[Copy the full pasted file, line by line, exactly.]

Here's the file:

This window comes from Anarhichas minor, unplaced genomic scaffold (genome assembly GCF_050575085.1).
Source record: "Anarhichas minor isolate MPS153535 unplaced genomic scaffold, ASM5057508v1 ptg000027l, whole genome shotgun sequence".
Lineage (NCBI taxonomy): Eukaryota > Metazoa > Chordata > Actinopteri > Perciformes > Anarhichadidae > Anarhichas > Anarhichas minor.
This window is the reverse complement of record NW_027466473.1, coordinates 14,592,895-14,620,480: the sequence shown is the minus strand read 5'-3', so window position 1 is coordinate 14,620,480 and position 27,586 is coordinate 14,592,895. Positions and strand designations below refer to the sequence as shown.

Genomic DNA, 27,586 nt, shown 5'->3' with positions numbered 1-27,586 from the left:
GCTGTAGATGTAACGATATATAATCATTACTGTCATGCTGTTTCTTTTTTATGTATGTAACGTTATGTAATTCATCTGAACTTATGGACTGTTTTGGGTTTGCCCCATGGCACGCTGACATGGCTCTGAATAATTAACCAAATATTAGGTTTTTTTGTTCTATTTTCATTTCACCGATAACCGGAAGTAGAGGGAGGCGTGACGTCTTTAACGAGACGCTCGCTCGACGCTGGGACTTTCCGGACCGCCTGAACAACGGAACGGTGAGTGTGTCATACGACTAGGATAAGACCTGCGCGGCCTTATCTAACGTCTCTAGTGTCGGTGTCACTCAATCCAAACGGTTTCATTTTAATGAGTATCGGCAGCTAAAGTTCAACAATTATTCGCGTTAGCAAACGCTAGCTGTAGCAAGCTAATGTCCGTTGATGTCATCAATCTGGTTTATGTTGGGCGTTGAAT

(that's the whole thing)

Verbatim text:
This window comes from Anarhichas minor, unplaced genomic scaffold (genome assembly GCF_050575085.1).
Source record: "Anarhichas minor isolate MPS153535 unplaced genomic scaffold, ASM5057508v1 ptg000027l, whole genome shotgun sequence".
Lineage (NCBI taxonomy): Eukaryota > Metazoa > Chordata > Actinopteri > Perciformes > Anarhichadidae > Anarhichas > Anarhichas minor.
This window is the reverse complement of record NW_027466473.1, coordinates 14,592,895-14,620,480: the sequence shown is the minus strand read 5'-3', so window position 1 is coordinate 14,620,480 and position 27,586 is coordinate 14,592,895. Positions and strand designations below refer to the sequence as shown.

Genomic DNA, 27,586 nt, shown 5'->3' with positions numbered 1-27,586 from the left:
GCTGTAGATGTAACGATATATAATCATTACTGTCATGCTGTTTCTTTTTTATGTATGTAACGTTATGTAATTCATCTGAACTTATGGACTGTTTTGGGTTTGCCCCATGGCACGCTGACATGGCTCTGAATAATTAACCAAATATTAGGTTTTTTTGTTCTATTTTCATTTCACCGATAACCGGAAGTAGAGGGAGGCGTGACGTCTTTAACGAGACGCTCGCTCGACGCTGGGACTTTCCGGACCGCCTGAACAACGGAACGGTGAGTGTGTCATACGACTAGGATAAGACCTGCGCGGCCTTATCTAACGTCTCTAGTGTCGGTGTCACTCAATCCAAACGGTTTCATTTTAATGAGTATCGGCAGCTAAAGTTCAACAATTATTCGCGTTAGCAAACGCTAGCTGTAGCAAGCTAATGTCCGTTGATGTCATCAATCTGGTTTATGTTGGGCGTTGAAT